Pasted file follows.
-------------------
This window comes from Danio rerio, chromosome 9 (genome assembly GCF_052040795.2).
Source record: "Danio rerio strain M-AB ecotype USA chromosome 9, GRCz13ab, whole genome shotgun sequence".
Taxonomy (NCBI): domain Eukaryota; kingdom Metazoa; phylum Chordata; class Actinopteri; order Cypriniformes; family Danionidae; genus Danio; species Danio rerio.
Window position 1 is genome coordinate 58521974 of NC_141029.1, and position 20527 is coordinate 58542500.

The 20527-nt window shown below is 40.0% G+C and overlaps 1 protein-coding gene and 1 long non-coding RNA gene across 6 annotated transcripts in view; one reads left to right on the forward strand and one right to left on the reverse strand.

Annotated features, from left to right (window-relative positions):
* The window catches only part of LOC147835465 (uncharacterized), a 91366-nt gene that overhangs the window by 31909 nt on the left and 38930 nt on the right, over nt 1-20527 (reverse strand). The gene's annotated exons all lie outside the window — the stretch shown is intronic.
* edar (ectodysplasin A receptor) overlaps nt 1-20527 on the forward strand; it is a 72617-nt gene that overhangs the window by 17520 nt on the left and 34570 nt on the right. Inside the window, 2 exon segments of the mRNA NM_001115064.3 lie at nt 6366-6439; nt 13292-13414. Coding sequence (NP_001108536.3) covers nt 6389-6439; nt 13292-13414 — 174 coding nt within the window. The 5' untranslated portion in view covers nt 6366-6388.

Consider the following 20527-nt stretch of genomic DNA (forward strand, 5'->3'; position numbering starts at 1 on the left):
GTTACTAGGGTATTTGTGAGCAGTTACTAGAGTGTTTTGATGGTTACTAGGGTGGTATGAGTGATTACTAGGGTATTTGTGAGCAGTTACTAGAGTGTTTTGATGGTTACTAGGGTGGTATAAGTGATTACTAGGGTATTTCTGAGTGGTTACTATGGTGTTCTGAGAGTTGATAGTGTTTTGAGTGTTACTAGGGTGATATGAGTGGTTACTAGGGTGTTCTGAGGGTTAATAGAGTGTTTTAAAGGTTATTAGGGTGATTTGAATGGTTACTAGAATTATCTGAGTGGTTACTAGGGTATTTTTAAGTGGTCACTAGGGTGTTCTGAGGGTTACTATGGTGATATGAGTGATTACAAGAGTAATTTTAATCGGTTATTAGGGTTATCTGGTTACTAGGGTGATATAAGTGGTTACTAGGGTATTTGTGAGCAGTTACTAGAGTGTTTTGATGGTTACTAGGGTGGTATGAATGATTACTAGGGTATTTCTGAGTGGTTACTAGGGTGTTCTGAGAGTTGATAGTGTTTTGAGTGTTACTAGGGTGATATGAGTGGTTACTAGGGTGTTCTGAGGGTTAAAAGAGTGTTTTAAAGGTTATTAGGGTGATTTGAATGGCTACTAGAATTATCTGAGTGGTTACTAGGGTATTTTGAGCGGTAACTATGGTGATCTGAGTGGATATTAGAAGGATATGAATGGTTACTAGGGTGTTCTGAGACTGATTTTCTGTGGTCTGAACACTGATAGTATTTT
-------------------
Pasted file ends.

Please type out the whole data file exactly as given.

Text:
This window comes from Danio rerio, chromosome 9 (genome assembly GCF_052040795.2).
Source record: "Danio rerio strain M-AB ecotype USA chromosome 9, GRCz13ab, whole genome shotgun sequence".
Taxonomy (NCBI): domain Eukaryota; kingdom Metazoa; phylum Chordata; class Actinopteri; order Cypriniformes; family Danionidae; genus Danio; species Danio rerio.
Window position 1 is genome coordinate 58521974 of NC_141029.1, and position 20527 is coordinate 58542500.

The 20527-nt window shown below is 40.0% G+C and overlaps 1 protein-coding gene and 1 long non-coding RNA gene across 6 annotated transcripts in view; one reads left to right on the forward strand and one right to left on the reverse strand.

Annotated features, from left to right (window-relative positions):
* The window catches only part of LOC147835465 (uncharacterized), a 91366-nt gene that overhangs the window by 31909 nt on the left and 38930 nt on the right, over nt 1-20527 (reverse strand). The gene's annotated exons all lie outside the window — the stretch shown is intronic.
* edar (ectodysplasin A receptor) overlaps nt 1-20527 on the forward strand; it is a 72617-nt gene that overhangs the window by 17520 nt on the left and 34570 nt on the right. Inside the window, 2 exon segments of the mRNA NM_001115064.3 lie at nt 6366-6439; nt 13292-13414. Coding sequence (NP_001108536.3) covers nt 6389-6439; nt 13292-13414 — 174 coding nt within the window. The 5' untranslated portion in view covers nt 6366-6388.

Consider the following 20527-nt stretch of genomic DNA (forward strand, 5'->3'; position numbering starts at 1 on the left):
GTTACTAGGGTATTTGTGAGCAGTTACTAGAGTGTTTTGATGGTTACTAGGGTGGTATGAGTGATTACTAGGGTATTTGTGAGCAGTTACTAGAGTGTTTTGATGGTTACTAGGGTGGTATAAGTGATTACTAGGGTATTTCTGAGTGGTTACTATGGTGTTCTGAGAGTTGATAGTGTTTTGAGTGTTACTAGGGTGATATGAGTGGTTACTAGGGTGTTCTGAGGGTTAATAGAGTGTTTTAAAGGTTATTAGGGTGATTTGAATGGTTACTAGAATTATCTGAGTGGTTACTAGGGTATTTTTAAGTGGTCACTAGGGTGTTCTGAGGGTTACTATGGTGATATGAGTGATTACAAGAGTAATTTTAATCGGTTATTAGGGTTATCTGGTTACTAGGGTGATATAAGTGGTTACTAGGGTATTTGTGAGCAGTTACTAGAGTGTTTTGATGGTTACTAGGGTGGTATGAATGATTACTAGGGTATTTCTGAGTGGTTACTAGGGTGTTCTGAGAGTTGATAGTGTTTTGAGTGTTACTAGGGTGATATGAGTGGTTACTAGGGTGTTCTGAGGGTTAAAAGAGTGTTTTAAAGGTTATTAGGGTGATTTGAATGGCTACTAGAATTATCTGAGTGGTTACTAGGGTATTTTGAGCGGTAACTATGGTGATCTGAGTGGATATTAGAAGGATATGAATGGTTACTAGGGTGTTCTGAGACTGATTTTCTGTGGTCTGAACACTGATAGTATTTT